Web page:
“In today’s postindustrial society, however, a large share of the population is already highly educated, well informed, and in possession of political skills; all it needs to become politically effective is the development of an awareness of common interest.”
“Will enough of today’s dispossessed develop what Marx might have called ‘class consciousness’ to become a decisive political force? In the short run, probably not, because of the presence of various hot-button cultural issues cutting across economic lines. Over the long run, however, they probably will, as economic inequality and the resentment of it are likely to continue to intensify.”
For those depressed by the current state of affairs, recall how quickly changes in attitudes and legal standing came for same-sex marriage.  Remember that in the United States there are three arenas in which political activism can be effective: local, state, and federal governments.  If stymied at the federal level, go to work at the city or state level.  That process has been relatively quickly successful in waging campaigns for a higher minimum wage.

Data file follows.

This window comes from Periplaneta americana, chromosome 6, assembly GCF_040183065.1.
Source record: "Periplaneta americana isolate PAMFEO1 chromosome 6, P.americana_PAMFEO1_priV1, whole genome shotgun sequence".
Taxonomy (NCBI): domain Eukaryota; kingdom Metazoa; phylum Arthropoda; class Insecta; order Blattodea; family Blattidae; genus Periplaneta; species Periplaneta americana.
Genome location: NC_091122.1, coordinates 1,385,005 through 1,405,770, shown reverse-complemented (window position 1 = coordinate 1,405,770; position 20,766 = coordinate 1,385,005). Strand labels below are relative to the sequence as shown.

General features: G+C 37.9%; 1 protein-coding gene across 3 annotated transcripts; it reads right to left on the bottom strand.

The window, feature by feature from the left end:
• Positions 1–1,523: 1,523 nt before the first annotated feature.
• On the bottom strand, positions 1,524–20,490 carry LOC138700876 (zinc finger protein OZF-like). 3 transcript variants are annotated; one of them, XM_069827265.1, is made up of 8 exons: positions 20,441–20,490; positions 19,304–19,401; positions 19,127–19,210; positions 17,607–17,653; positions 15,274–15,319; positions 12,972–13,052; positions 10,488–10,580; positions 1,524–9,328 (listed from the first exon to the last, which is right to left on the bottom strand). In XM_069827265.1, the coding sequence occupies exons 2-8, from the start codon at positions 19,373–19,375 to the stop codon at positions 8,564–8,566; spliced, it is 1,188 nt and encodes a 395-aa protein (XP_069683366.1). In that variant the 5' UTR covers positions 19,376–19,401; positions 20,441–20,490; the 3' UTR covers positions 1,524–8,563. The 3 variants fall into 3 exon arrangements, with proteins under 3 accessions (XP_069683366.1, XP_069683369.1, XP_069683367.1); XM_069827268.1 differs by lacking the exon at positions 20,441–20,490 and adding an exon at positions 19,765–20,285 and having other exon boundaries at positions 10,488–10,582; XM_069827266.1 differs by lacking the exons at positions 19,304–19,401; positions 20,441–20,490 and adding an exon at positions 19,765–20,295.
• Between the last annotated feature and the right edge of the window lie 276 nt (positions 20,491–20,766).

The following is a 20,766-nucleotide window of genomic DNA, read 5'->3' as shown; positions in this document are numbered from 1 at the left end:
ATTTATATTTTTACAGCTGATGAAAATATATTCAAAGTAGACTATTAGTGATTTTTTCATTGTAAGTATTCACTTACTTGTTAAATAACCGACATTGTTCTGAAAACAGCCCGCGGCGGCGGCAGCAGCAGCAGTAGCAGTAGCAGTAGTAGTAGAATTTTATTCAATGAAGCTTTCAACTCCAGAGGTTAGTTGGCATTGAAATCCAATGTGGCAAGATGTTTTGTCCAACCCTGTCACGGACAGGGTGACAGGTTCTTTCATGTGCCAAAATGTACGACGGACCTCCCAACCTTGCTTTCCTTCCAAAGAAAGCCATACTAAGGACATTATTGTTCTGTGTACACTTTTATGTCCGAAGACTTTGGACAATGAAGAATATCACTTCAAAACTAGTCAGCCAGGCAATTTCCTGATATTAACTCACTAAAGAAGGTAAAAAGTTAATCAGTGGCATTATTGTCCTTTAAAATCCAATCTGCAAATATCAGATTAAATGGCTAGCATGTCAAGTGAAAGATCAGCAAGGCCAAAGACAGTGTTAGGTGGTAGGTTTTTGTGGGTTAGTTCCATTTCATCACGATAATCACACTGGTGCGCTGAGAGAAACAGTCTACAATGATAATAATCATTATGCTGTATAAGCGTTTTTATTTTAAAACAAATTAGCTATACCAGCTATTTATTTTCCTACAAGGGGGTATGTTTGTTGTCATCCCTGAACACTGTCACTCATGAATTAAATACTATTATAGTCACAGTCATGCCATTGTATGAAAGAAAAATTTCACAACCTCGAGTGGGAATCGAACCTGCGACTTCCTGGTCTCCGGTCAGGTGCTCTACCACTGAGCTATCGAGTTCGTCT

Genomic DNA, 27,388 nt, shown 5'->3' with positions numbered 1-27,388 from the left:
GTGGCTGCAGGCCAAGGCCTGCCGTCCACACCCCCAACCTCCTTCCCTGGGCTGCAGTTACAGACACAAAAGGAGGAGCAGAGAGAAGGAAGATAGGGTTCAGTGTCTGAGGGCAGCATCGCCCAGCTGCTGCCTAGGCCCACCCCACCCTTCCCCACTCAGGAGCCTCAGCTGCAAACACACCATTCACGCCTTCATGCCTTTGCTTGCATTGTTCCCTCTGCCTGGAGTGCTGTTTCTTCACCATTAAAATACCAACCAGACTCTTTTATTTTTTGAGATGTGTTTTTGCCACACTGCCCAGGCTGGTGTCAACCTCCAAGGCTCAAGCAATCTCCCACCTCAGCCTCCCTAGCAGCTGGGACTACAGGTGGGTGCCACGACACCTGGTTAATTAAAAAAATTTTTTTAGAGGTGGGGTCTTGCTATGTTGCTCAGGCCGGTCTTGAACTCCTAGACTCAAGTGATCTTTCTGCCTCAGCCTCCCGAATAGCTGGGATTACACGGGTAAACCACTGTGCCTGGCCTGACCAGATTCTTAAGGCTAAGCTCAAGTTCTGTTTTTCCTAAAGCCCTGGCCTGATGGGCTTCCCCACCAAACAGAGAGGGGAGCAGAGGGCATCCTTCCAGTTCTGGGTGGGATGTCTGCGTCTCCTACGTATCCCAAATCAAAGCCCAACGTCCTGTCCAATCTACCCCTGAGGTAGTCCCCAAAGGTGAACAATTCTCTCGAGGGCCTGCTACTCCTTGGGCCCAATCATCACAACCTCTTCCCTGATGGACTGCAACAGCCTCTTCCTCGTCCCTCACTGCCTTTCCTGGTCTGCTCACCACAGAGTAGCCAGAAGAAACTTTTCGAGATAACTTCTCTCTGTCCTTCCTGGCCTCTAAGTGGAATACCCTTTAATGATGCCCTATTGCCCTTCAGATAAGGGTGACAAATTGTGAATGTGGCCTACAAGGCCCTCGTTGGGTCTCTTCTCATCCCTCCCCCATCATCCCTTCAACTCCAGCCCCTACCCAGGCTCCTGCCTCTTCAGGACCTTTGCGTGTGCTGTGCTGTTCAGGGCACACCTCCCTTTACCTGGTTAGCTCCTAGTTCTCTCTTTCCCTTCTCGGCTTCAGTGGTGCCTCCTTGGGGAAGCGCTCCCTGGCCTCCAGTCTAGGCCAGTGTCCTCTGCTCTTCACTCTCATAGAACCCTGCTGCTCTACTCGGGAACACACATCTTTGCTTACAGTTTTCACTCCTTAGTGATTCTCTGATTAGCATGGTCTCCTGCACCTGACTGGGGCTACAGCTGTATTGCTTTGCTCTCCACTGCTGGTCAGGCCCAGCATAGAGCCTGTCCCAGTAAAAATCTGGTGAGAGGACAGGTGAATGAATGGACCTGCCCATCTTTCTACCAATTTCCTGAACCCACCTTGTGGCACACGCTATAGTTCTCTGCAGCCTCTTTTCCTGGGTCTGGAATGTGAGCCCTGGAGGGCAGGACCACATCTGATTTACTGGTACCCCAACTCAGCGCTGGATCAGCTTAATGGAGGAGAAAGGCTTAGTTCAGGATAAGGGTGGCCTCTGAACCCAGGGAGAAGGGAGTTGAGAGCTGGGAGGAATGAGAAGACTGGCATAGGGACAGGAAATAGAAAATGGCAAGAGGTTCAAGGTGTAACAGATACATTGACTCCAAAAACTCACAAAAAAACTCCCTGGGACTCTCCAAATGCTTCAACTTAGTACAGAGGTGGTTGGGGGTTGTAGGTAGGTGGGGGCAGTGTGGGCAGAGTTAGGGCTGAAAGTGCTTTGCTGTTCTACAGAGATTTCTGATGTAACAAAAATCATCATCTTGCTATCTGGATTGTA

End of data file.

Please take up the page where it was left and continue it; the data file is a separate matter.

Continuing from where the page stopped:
A few months ago the common wisdom assumed a 2016 presidential campaign between Hillary Clinton and Jeb Bush.  Now we face the distinct possibility of a duel between Bernie Sanders and Donald Trump.  Who says change can only come slowly?
If we don’t make bold proposals, bold things can never happen.  If we don’t vote in support of our economic self-interest, we will lose our economic standing.  It is as simple as that.

You can learn a little about a lot of things or you can learn a lot about a very few things. Guess which is the most fun.